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Discussion Starter · #1 ·
I am a new beekeeper. I have been working with a mentor. We harvested about 7 gallons from his hives last week. After the bucket from the extractor was full, we poured some into a pitcher and then into the jars. He also tried using a honey gate on a 5 gallon bucket to fill from, but that dribbled and came out too fast to make a clean fill, so he just went back to filling a pitcher from the bucket, then filled jars from the pitcher. Seems to me there should be an easier way to fill honey jars. I saw someone on YouTube put a spigot on a bucket, but it was way too small an opening and took about 45 seconds to fill a pint jar. I looked for larger spigots. I found some 55 gallon drum faucets, but those are 2" opening. How do you bottle your honey?

Thank you,
Steve in Central Florida
 

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All of the bee supply house carry honey gates. That are used with a 5 gallon bucket. Yes they can get messy.
 

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I've converted a few buckets to accept a honey gate. They work pretty well. Helps if the honey is on the warmer side so it flows easily and you can just crack the gate to get it started.
 

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I built this. Stainless steel valve and nut. Silicone on exterior of bucket. I have bottled about 1000+ pounds a year for 2 years with it and really happy with it. Warm honey bottles much faster than cold.

honey spout1.jpg
honey spout2.jpg
 

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The honey gate takes a bit of finesse. You have to open it just enough to get a moderate flow and then close it as the bottle fills. There may be a drip on the outside of the filled bottle/jar, but a wet rag will clean it up quickly and have you ready to cap. The spigot may have been made for wine. Since that is what I had at first, I tried it. The flow is very slow and not worth it.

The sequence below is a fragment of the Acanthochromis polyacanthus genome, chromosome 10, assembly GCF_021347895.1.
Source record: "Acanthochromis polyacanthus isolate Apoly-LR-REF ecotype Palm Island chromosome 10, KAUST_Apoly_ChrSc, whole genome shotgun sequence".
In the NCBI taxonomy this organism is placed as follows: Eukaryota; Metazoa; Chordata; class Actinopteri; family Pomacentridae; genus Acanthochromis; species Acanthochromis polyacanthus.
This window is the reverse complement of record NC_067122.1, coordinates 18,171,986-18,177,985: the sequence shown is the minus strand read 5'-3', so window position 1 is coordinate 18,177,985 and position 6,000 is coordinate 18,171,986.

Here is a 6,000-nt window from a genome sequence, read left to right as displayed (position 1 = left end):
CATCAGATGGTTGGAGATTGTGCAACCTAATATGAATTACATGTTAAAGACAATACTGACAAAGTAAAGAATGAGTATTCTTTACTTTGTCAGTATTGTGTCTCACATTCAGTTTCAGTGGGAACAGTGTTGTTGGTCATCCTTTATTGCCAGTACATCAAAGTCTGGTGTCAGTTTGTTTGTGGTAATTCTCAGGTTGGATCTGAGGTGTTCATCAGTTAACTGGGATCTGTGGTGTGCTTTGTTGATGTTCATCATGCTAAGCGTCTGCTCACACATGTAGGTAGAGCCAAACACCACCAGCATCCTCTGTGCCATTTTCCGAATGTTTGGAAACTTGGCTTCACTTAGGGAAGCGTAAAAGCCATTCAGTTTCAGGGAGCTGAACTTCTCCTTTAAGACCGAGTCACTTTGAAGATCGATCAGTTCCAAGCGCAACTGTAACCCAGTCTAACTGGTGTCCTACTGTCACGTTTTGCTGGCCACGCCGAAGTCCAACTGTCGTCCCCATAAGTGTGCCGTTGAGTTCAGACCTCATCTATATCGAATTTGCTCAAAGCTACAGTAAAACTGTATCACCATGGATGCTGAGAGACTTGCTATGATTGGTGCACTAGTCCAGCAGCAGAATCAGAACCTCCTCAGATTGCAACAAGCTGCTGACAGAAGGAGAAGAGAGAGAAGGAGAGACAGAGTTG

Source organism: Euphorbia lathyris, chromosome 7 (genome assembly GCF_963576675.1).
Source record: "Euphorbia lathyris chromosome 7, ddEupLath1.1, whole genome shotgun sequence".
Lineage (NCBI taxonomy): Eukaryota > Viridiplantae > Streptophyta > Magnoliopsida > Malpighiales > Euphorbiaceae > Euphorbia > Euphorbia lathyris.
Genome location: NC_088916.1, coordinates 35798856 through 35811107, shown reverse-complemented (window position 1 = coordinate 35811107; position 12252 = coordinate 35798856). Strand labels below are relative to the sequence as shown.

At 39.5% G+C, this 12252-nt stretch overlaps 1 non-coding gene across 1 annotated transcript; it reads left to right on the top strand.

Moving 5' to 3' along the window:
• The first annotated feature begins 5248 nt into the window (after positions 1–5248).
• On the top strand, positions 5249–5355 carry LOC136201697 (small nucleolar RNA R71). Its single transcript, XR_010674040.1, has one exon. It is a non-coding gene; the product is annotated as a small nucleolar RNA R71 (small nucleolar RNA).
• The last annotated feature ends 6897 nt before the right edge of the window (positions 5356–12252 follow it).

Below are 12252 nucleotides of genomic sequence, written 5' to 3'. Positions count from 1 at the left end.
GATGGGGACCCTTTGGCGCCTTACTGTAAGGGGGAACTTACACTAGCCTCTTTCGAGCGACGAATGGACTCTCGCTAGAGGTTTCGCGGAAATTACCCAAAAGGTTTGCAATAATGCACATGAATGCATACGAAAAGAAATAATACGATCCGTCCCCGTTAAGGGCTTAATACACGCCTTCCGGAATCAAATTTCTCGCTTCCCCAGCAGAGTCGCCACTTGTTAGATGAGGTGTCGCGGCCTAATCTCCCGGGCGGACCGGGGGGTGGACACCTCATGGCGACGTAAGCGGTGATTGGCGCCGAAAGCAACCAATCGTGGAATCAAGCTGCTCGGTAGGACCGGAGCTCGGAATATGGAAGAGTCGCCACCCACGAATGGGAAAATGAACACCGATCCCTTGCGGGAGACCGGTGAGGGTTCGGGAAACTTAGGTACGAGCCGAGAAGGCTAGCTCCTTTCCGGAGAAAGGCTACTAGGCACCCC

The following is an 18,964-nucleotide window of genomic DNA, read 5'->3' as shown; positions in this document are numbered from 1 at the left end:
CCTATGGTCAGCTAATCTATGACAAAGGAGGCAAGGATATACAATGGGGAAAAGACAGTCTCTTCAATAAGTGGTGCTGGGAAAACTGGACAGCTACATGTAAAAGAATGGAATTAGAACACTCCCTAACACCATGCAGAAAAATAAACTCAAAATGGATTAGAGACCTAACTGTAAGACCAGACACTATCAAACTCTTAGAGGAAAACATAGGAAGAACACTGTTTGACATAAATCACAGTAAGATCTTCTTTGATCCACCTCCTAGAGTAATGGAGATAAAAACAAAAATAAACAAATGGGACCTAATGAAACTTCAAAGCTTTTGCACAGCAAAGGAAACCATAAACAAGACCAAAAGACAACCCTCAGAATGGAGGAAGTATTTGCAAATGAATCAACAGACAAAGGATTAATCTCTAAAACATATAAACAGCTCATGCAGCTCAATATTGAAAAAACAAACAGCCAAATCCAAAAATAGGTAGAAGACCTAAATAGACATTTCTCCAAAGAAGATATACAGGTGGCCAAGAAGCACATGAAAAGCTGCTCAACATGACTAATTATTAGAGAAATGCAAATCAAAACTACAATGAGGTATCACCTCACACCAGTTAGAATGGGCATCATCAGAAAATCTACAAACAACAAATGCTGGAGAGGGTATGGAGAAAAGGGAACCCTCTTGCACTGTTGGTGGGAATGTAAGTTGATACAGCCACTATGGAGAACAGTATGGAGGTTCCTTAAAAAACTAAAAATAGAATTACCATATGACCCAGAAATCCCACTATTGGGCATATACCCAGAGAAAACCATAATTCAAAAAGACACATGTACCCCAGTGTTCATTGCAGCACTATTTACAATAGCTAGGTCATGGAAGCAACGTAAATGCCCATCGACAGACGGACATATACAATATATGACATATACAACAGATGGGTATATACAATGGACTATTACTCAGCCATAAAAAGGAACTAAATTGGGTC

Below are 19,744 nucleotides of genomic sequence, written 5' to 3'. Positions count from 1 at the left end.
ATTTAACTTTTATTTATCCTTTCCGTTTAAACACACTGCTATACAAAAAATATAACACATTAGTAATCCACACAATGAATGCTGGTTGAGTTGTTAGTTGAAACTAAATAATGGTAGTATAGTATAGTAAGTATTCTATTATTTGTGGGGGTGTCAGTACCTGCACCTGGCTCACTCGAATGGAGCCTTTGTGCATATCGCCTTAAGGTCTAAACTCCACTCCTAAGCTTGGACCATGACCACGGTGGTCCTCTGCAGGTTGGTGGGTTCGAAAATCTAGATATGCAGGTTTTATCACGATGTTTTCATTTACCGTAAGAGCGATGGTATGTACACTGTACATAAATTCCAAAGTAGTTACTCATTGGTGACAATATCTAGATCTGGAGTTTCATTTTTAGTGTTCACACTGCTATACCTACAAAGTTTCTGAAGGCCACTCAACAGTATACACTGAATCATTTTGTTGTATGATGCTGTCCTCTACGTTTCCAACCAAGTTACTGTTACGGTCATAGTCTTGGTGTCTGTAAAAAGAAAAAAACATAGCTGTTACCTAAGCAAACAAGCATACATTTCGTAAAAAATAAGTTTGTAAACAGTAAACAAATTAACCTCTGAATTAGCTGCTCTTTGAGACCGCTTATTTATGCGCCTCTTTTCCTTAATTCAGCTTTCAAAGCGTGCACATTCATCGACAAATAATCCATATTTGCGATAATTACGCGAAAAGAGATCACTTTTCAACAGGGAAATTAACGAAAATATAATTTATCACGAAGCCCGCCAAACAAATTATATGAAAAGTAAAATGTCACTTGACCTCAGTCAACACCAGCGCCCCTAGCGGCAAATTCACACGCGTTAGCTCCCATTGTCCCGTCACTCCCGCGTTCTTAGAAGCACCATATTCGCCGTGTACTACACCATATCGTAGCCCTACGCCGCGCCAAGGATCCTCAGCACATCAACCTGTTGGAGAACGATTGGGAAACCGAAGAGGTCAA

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I use a lead-free brass ball valve from Lowe's on a 5 gallon bucket. Much better than honey gate. Zero spill this year with this setup vs honey gate that caused a lot of mess last year.

20190624_135059.jpg

PS: I used some PVC couplings and silicone O-ring to secure the valve to the bucket.
 

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Should always allow recently extracted honey to settle.
Any air bubbles created by extraction will rise to the top and you can skim off.Otherwise bubbles will collect on the neck of the jar and detract from the appearance.
 

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Discussion Starter · #10 ·
I use a lead-free brass ball valve from Lowe's on a 5 gallon bucket. Much better than honey gate. Zero spill this year with this setup vs honey gate caused lot of mess lass year.

View attachment 49553

PS: I used some PVC couplings and silicone O-ring to secure the valve to the bucket.
Looks good, what size is the coupling?
 

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Looks good, what size is the coupling?
I bought following valve and walked over to the plumbing isle and found a PVC male-to-male coupling that would fit the thread in the brass valve. I cut off one side of male thread and kept the hex part. Then I cut off some threads off the other side of the coupling to make sure the coupling will fit completely to the valve female end. Also I had to create a recess groove in the coupling to seat the O-ring (1-1/8" ID X 1-3/8" OD).